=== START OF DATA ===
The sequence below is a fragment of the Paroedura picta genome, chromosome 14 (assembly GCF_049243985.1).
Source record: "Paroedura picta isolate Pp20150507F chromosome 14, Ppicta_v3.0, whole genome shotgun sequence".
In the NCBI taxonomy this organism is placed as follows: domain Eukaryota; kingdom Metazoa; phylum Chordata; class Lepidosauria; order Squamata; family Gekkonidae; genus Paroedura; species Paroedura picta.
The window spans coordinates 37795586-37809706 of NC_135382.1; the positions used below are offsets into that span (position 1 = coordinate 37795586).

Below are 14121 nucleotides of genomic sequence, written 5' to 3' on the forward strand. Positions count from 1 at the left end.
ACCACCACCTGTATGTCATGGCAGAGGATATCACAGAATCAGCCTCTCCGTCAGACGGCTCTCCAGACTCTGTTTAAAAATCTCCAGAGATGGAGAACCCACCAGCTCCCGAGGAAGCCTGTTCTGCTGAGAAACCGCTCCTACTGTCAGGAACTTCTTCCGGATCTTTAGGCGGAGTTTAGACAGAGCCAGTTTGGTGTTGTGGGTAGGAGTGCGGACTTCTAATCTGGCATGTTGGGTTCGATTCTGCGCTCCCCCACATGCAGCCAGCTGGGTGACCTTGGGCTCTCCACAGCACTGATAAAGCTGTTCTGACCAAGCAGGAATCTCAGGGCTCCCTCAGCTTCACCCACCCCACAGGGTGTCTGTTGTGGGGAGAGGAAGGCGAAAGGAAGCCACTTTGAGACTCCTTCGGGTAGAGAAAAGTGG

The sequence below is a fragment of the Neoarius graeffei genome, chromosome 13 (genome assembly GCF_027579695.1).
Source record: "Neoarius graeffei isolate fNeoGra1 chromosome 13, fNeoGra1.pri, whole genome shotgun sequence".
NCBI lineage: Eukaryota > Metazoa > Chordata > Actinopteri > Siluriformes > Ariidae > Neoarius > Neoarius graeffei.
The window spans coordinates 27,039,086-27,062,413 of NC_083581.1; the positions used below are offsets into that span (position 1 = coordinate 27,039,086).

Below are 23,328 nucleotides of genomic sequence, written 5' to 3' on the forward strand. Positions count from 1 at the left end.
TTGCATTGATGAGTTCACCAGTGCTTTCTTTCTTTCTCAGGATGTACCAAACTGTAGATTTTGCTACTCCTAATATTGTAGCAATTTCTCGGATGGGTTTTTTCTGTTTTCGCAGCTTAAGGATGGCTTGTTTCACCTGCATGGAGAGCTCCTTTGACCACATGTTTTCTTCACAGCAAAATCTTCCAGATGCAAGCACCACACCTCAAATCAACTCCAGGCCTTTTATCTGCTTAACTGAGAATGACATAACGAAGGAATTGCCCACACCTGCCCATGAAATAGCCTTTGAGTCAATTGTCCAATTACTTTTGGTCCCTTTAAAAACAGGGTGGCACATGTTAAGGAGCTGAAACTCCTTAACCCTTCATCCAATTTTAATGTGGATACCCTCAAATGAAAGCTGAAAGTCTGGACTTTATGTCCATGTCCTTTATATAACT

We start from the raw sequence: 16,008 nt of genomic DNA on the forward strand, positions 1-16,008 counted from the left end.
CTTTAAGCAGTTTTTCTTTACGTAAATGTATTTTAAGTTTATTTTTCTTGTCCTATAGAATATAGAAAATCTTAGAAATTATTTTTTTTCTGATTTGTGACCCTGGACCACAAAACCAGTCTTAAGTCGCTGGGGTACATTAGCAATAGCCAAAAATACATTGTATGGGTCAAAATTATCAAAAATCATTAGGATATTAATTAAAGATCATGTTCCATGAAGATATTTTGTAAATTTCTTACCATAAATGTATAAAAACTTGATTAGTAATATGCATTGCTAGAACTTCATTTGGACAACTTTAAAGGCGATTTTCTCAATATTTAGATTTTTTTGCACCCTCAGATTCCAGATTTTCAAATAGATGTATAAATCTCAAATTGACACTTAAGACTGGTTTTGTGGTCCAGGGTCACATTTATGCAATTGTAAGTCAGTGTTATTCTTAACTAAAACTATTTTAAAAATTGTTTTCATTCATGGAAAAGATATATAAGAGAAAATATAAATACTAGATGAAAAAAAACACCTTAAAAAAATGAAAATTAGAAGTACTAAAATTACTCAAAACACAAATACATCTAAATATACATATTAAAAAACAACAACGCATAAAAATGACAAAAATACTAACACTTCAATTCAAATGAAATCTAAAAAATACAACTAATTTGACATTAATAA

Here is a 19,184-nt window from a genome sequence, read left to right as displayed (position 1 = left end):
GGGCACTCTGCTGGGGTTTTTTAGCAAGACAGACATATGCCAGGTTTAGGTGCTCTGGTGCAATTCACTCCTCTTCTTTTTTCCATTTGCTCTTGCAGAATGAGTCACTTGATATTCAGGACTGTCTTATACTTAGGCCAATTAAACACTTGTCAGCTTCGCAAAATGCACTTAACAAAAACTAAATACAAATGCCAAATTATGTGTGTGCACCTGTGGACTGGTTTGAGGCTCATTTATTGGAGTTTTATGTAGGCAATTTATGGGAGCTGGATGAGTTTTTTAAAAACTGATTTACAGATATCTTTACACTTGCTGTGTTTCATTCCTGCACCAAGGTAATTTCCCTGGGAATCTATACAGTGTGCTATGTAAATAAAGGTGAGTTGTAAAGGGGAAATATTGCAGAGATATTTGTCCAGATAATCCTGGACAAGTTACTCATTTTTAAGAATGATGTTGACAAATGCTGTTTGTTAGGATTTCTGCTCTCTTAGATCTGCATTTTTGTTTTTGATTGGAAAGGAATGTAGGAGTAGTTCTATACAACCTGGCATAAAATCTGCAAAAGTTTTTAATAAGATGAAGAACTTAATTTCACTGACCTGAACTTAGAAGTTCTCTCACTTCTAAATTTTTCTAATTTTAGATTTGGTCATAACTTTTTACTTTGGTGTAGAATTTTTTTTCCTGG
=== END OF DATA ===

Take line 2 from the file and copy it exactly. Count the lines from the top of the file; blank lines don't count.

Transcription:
Source record: "Paroedura picta isolate Pp20150507F chromosome 14, Ppicta_v3.0, whole genome shotgun sequence".